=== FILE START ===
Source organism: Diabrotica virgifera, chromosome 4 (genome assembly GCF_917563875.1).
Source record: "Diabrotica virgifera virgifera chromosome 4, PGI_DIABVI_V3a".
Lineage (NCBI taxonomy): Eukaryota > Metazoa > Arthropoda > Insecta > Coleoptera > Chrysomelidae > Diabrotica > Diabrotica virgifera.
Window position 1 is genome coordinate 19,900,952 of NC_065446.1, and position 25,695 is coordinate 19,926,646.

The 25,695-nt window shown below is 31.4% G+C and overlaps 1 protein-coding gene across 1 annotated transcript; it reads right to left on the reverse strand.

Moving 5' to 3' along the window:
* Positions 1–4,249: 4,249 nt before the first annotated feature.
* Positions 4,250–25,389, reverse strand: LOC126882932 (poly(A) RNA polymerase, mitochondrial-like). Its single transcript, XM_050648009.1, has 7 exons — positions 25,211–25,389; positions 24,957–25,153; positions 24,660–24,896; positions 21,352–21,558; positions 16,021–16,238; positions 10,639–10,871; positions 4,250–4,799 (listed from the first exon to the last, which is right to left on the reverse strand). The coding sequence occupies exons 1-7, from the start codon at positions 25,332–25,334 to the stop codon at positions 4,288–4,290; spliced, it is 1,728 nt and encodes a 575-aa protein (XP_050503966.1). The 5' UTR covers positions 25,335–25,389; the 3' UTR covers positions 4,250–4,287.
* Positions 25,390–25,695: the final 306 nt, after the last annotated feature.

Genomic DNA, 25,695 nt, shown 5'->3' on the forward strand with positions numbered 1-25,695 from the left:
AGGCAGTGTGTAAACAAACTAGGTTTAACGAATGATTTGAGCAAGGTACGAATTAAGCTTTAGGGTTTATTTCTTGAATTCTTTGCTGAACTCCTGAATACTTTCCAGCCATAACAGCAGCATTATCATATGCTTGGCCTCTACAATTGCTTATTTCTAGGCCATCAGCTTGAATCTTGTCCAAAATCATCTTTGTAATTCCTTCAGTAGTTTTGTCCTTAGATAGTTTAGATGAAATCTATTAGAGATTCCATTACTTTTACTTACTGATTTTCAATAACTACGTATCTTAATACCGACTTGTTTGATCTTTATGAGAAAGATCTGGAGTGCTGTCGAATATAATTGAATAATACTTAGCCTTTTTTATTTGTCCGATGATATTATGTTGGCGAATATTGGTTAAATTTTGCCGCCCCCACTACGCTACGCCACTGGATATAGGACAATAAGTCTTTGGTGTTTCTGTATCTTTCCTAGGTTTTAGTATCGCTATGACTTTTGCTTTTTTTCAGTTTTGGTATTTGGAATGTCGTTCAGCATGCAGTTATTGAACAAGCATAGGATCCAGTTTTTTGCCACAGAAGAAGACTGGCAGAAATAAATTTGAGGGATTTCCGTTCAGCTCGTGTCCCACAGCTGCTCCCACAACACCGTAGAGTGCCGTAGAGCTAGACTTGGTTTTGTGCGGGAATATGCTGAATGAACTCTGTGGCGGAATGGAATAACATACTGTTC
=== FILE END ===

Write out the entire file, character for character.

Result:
Source organism: Diabrotica virgifera, chromosome 4 (genome assembly GCF_917563875.1).
Source record: "Diabrotica virgifera virgifera chromosome 4, PGI_DIABVI_V3a".
Lineage (NCBI taxonomy): Eukaryota > Metazoa > Arthropoda > Insecta > Coleoptera > Chrysomelidae > Diabrotica > Diabrotica virgifera.
Window position 1 is genome coordinate 19,900,952 of NC_065446.1, and position 25,695 is coordinate 19,926,646.

The 25,695-nt window shown below is 31.4% G+C and overlaps 1 protein-coding gene across 1 annotated transcript; it reads right to left on the reverse strand.

Moving 5' to 3' along the window:
* Positions 1–4,249: 4,249 nt before the first annotated feature.
* Positions 4,250–25,389, reverse strand: LOC126882932 (poly(A) RNA polymerase, mitochondrial-like). Its single transcript, XM_050648009.1, has 7 exons — positions 25,211–25,389; positions 24,957–25,153; positions 24,660–24,896; positions 21,352–21,558; positions 16,021–16,238; positions 10,639–10,871; positions 4,250–4,799 (listed from the first exon to the last, which is right to left on the reverse strand). The coding sequence occupies exons 1-7, from the start codon at positions 25,332–25,334 to the stop codon at positions 4,288–4,290; spliced, it is 1,728 nt and encodes a 575-aa protein (XP_050503966.1). The 5' UTR covers positions 25,335–25,389; the 3' UTR covers positions 4,250–4,287.
* Positions 25,390–25,695: the final 306 nt, after the last annotated feature.

Genomic DNA, 25,695 nt, shown 5'->3' on the forward strand with positions numbered 1-25,695 from the left:
AGGCAGTGTGTAAACAAACTAGGTTTAACGAATGATTTGAGCAAGGTACGAATTAAGCTTTAGGGTTTATTTCTTGAATTCTTTGCTGAACTCCTGAATACTTTCCAGCCATAACAGCAGCATTATCATATGCTTGGCCTCTACAATTGCTTATTTCTAGGCCATCAGCTTGAATCTTGTCCAAAATCATCTTTGTAATTCCTTCAGTAGTTTTGTCCTTAGATAGTTTAGATGAAATCTATTAGAGATTCCATTACTTTTACTTACTGATTTTCAATAACTACGTATCTTAATACCGACTTGTTTGATCTTTATGAGAAAGATCTGGAGTGCTGTCGAATATAATTGAATAATACTTAGCCTTTTTTATTTGTCCGATGATATTATGTTGGCGAATATTGGTTAAATTTTGCCGCCCCCACTACGCTACGCCACTGGATATAGGACAATAAGTCTTTGGTGTTTCTGTATCTTTCCTAGGTTTTAGTATCGCTATGACTTTTGCTTTTTTTCAGTTTTGGTATTTGGAATGTCGTTCAGCATGCAGTTATTGAACAAGCATAGGATCCAGTTTTTTGCCACAGAAGAAGACTGGCAGAAATAAATTTGAGGGATTTCCGTTCAGCTCGTGTCCCACAGCTGCTCCCACAACACCGTAGAGTGCCGTAGAGCTAGACTTGGTTTTGTGCGGGAATATGCTGAATGAACTCTGTGGCGGAATGGAATAACATACTGTTC